Calif. road law to rev up construction industry, state economy, ARTBA says
Don McLoud | March 1, 2018

SB1 will fix over 17,000 lane miles of pavement across the next decade, and that includes re-striping roadways from 4- to 6-inch stripes to improve safety and visibility, Caltrans says.

California’s $54 billion plan to repair and build roads and bridges will boost the state’s economy, including the construction sector, by $183 billion over the next decade, a new report says.

Of that amount, the state’s construction industry would see an additional output of $34 billion and the creation or support of 160,000 jobs, according to the report by Alison Premo Black, chief economist for the American Road & Transportation Builders Association (ARTBA).

The transportation investment law – often referred to by its bill number, “SB1” – took effect last April and has been the subject of controversy recently, as a group seeks to repeal the law’s gas-tax increase. Reform California is trying to gather more than 580,000 petition signatures by May to put the repeal question on the November ballot. The Coalition to Protect Local Transportation Improvements has formed to defend SB1.

Black’s report says the economic activity and user benefits from the law will permeate all sectors of the economy and create 682,029 jobs over the next decade.

For the construction industry, the increased investment will lead to more work to build and maintain highways, bridges and transit systems. The wages paid to workers will then spill over into the larger economy as those workers spend their pay. And the improvements to the state’s transportation systems will provide future economic boosts.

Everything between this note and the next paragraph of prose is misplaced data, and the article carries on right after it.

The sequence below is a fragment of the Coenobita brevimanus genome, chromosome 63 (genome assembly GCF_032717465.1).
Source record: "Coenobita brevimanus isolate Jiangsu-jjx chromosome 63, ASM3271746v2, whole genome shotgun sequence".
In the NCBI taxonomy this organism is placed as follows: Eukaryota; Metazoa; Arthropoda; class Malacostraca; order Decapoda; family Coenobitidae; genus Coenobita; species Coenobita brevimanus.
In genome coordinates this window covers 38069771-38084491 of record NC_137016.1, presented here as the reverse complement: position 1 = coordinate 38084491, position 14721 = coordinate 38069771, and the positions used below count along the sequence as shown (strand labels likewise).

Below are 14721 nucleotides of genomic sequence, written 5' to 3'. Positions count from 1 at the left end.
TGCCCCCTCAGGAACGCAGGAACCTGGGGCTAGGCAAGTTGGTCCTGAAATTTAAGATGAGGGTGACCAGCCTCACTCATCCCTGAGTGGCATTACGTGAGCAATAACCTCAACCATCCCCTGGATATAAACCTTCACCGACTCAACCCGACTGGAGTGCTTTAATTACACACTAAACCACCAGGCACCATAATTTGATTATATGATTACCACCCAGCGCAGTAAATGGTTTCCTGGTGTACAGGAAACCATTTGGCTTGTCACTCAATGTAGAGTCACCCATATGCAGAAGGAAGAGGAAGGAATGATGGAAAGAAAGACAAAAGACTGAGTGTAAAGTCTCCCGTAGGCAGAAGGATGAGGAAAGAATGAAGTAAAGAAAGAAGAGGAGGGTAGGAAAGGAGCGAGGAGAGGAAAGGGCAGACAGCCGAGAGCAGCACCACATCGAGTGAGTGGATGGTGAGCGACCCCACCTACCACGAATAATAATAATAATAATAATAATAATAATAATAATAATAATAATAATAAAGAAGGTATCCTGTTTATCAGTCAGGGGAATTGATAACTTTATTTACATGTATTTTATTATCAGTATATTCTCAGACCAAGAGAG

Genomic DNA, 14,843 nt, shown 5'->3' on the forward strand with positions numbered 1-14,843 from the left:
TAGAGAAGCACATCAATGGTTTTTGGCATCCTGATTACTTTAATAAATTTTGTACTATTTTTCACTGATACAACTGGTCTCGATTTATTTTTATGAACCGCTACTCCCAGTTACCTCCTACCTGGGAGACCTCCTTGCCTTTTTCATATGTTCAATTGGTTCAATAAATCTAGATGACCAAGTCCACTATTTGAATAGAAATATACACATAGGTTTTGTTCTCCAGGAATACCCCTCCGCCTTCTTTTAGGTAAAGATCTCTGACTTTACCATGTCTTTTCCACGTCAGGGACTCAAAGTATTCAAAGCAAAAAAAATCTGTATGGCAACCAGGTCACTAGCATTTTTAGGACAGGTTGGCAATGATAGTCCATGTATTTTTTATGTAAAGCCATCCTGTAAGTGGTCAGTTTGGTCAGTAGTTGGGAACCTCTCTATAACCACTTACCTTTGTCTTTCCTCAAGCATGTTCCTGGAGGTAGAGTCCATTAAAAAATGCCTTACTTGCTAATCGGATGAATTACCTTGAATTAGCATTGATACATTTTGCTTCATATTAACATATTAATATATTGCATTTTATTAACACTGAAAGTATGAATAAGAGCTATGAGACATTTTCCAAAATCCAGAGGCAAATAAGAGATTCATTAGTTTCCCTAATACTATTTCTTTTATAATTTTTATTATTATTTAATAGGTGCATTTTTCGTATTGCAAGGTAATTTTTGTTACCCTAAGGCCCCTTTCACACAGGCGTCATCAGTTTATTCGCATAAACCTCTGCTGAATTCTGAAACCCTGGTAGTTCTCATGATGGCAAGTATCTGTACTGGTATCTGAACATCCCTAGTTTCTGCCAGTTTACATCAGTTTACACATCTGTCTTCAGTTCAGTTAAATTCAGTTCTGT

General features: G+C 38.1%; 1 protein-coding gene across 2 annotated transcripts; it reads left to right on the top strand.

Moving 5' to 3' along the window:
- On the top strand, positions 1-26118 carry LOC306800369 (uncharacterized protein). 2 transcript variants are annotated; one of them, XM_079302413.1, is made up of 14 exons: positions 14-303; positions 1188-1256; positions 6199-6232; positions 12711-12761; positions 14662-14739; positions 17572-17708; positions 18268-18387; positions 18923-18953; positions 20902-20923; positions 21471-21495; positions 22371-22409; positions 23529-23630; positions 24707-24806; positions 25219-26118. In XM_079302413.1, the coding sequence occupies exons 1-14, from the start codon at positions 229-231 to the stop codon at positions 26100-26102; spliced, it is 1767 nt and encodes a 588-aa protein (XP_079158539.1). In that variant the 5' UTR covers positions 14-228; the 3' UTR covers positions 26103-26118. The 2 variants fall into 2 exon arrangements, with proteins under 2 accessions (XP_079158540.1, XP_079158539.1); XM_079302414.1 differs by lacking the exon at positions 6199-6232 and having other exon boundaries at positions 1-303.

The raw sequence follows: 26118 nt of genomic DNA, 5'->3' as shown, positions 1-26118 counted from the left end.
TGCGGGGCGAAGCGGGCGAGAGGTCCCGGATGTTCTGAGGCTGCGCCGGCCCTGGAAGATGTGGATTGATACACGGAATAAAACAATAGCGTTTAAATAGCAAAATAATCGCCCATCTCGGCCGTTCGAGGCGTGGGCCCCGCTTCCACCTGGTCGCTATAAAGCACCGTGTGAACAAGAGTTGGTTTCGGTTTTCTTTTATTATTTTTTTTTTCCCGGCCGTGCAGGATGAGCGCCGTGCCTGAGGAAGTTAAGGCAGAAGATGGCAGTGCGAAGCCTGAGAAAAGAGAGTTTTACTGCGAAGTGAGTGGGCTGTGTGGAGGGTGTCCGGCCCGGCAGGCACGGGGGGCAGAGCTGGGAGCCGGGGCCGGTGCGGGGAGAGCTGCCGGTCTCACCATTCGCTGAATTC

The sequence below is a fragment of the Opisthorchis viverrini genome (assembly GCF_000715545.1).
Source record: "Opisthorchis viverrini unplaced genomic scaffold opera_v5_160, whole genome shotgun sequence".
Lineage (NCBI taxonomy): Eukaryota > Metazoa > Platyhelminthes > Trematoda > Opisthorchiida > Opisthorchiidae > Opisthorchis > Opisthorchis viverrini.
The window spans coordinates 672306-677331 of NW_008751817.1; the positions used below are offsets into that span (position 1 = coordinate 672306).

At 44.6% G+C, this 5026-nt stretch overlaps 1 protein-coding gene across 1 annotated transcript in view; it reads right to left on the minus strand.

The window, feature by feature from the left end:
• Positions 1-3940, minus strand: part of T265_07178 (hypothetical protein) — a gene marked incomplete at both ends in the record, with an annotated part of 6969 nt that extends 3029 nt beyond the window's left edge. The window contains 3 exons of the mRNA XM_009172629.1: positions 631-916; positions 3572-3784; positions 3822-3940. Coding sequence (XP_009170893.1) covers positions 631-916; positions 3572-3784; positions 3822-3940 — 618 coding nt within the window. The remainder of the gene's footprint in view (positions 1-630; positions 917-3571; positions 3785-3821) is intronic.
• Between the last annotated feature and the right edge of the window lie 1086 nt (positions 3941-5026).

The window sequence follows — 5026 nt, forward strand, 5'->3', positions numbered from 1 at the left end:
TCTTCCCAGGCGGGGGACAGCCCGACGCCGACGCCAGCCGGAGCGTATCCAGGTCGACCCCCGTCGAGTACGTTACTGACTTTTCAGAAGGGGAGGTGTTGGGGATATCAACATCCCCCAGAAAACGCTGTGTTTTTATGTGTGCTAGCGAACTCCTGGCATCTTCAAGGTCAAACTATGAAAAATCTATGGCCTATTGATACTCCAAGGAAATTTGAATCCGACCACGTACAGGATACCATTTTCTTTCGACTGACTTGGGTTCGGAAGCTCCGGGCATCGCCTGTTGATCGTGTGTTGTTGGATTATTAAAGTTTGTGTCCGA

“SB1 is not only providing economic benefits for the California economy over the next decade,” Black said in a news release, “but will also provide infrastructure improvements that will lay the foundation for economic growth for the next generation.”

In creating the report, Black sought to put a monetary value on such benefits from the transportation investment as increased safety, lower operating costs, reduced congestion, modernized equipment and increased mobility. She estimated that savings at $38.2 billion over 10 years.

As for direct and indirect economic effects, SB1 will increase sales and output by California businesses by $111.8 billion, the report says. It will also provide $32.6 billion in additional earnings from the 682,029 jobs Black estimates will be created during the decade.

The study was commissioned by the California Alliance for Jobs, California Transit Association, and Transportation California.

To see the full report, click here.


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